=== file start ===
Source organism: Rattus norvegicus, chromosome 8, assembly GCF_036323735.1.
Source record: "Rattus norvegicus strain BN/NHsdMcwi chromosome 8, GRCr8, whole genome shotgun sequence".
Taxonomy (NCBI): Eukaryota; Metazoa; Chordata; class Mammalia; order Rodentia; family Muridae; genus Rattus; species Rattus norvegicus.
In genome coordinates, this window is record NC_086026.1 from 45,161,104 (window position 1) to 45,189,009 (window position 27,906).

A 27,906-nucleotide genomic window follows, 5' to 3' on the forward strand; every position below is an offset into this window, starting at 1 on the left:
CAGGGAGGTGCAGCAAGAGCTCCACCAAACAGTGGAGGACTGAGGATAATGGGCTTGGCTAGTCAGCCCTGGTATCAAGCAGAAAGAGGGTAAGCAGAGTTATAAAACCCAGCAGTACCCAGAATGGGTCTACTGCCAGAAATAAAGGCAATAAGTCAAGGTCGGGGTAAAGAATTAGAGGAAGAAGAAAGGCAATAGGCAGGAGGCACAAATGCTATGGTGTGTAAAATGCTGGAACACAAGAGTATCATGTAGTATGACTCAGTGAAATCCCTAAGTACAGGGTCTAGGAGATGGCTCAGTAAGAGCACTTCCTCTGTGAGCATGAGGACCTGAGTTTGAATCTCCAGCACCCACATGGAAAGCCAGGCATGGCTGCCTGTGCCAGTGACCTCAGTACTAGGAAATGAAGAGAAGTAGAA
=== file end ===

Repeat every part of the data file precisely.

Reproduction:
Source organism: Rattus norvegicus, chromosome 8, assembly GCF_036323735.1.
Source record: "Rattus norvegicus strain BN/NHsdMcwi chromosome 8, GRCr8, whole genome shotgun sequence".
Taxonomy (NCBI): Eukaryota; Metazoa; Chordata; class Mammalia; order Rodentia; family Muridae; genus Rattus; species Rattus norvegicus.
In genome coordinates, this window is record NC_086026.1 from 45,161,104 (window position 1) to 45,189,009 (window position 27,906).

A 27,906-nucleotide genomic window follows, 5' to 3' on the forward strand; every position below is an offset into this window, starting at 1 on the left:
CAGGGAGGTGCAGCAAGAGCTCCACCAAACAGTGGAGGACTGAGGATAATGGGCTTGGCTAGTCAGCCCTGGTATCAAGCAGAAAGAGGGTAAGCAGAGTTATAAAACCCAGCAGTACCCAGAATGGGTCTACTGCCAGAAATAAAGGCAATAAGTCAAGGTCGGGGTAAAGAATTAGAGGAAGAAGAAAGGCAATAGGCAGGAGGCACAAATGCTATGGTGTGTAAAATGCTGGAACACAAGAGTATCATGTAGTATGACTCAGTGAAATCCCTAAGTACAGGGTCTAGGAGATGGCTCAGTAAGAGCACTTCCTCTGTGAGCATGAGGACCTGAGTTTGAATCTCCAGCACCCACATGGAAAGCCAGGCATGGCTGCCTGTGCCAGTGACCTCAGTACTAGGAAATGAAGAGAAGTAGAA